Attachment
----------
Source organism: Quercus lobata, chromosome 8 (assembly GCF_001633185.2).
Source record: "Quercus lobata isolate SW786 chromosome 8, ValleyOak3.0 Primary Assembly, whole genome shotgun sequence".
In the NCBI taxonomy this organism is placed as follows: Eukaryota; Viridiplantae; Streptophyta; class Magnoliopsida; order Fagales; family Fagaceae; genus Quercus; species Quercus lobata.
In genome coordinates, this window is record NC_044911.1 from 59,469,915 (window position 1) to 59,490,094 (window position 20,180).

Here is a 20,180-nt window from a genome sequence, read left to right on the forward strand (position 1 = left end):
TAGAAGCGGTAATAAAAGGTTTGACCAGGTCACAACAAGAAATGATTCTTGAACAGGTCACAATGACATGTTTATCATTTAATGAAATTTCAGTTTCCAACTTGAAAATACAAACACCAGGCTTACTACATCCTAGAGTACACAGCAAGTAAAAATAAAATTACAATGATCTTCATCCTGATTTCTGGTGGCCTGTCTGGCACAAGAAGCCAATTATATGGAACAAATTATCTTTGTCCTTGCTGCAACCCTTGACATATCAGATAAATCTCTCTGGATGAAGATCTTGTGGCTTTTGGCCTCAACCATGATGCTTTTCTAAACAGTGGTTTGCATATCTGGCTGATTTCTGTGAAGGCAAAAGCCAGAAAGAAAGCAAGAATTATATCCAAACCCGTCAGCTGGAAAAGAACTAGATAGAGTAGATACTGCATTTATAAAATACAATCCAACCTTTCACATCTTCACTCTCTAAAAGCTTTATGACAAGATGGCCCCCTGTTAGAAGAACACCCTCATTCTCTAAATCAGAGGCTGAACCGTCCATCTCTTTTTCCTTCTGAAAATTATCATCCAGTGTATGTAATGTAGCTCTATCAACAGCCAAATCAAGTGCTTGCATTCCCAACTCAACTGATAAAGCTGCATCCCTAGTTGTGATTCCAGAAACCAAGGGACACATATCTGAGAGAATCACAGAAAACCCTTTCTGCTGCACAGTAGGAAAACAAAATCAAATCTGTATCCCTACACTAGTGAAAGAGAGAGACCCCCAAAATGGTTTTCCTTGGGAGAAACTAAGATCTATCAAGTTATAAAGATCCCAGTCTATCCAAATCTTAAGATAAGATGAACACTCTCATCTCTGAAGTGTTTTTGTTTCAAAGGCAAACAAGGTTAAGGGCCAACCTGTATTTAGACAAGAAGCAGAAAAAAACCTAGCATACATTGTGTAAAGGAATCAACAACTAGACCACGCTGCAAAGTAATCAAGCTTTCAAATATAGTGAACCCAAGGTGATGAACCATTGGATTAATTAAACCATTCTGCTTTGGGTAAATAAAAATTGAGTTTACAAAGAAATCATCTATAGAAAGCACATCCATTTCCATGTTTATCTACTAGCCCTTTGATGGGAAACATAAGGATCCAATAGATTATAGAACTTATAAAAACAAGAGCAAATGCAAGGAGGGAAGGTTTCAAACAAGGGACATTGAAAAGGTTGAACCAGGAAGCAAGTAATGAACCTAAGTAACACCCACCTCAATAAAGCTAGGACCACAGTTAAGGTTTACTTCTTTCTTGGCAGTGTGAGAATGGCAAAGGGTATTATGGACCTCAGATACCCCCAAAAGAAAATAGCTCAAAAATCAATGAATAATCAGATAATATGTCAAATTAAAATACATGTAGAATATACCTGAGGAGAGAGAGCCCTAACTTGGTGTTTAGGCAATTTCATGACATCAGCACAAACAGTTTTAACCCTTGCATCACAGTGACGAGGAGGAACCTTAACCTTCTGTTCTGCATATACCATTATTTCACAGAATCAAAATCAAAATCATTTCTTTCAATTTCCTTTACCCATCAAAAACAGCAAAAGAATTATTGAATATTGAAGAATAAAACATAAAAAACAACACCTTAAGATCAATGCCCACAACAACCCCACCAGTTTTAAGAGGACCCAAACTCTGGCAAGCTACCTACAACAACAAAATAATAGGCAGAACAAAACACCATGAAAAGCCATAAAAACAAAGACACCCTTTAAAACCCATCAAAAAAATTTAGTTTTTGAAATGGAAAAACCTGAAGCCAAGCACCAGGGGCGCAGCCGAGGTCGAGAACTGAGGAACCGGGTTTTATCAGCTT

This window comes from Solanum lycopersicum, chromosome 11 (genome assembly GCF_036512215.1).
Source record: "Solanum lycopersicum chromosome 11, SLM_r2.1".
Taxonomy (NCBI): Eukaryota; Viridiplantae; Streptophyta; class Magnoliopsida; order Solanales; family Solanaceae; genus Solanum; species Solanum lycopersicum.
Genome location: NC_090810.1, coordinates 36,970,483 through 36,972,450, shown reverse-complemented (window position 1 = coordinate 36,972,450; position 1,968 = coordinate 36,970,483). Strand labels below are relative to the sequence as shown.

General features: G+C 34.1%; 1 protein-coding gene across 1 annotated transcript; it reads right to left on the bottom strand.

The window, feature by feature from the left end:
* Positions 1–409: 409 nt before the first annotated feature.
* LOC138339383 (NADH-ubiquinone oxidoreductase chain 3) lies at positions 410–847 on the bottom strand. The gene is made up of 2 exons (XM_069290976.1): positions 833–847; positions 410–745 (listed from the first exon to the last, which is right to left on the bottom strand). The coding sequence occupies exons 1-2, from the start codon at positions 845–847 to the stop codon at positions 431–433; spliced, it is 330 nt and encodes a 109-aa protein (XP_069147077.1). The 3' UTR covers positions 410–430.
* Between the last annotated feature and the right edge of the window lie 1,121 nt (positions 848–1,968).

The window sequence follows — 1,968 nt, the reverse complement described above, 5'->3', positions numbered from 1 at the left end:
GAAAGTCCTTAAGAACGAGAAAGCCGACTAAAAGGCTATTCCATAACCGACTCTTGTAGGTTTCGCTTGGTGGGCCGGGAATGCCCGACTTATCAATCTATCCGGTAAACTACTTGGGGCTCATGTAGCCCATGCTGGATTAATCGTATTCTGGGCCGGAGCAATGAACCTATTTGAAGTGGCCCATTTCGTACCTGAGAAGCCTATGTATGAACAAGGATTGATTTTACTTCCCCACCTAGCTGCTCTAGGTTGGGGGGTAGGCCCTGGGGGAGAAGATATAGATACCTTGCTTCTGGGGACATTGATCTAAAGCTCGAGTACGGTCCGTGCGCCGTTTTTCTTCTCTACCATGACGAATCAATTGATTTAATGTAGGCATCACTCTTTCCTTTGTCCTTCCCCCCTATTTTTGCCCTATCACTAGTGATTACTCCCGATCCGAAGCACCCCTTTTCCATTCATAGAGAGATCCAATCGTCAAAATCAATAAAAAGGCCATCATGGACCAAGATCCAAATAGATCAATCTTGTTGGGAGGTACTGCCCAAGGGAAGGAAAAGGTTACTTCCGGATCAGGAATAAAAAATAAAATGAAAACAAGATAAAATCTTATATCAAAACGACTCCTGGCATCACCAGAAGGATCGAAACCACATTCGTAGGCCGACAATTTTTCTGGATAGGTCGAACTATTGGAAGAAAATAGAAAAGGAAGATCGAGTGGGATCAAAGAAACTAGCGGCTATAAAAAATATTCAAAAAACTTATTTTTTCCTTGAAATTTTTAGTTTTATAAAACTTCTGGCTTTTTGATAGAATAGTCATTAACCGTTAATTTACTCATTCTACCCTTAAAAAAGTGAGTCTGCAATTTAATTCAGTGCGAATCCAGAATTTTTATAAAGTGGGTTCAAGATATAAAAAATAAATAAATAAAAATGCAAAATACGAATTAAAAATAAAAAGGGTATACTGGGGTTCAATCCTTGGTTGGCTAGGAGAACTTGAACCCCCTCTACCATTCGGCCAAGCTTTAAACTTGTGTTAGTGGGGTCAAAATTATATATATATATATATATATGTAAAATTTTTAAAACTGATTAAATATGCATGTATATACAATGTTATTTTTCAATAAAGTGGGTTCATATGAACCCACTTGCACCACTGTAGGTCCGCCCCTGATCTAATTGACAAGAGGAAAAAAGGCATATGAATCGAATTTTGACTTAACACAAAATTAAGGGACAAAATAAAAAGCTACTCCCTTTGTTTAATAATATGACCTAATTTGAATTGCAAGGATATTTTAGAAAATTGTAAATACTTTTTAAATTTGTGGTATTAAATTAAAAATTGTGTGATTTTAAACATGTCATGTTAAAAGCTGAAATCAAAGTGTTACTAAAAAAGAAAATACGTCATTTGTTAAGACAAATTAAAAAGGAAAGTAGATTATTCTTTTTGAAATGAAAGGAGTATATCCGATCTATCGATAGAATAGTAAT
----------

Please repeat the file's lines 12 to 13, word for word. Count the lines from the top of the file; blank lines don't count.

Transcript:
The window, feature by feature from the left end:
* Positions 1–409: 409 nt before the first annotated feature.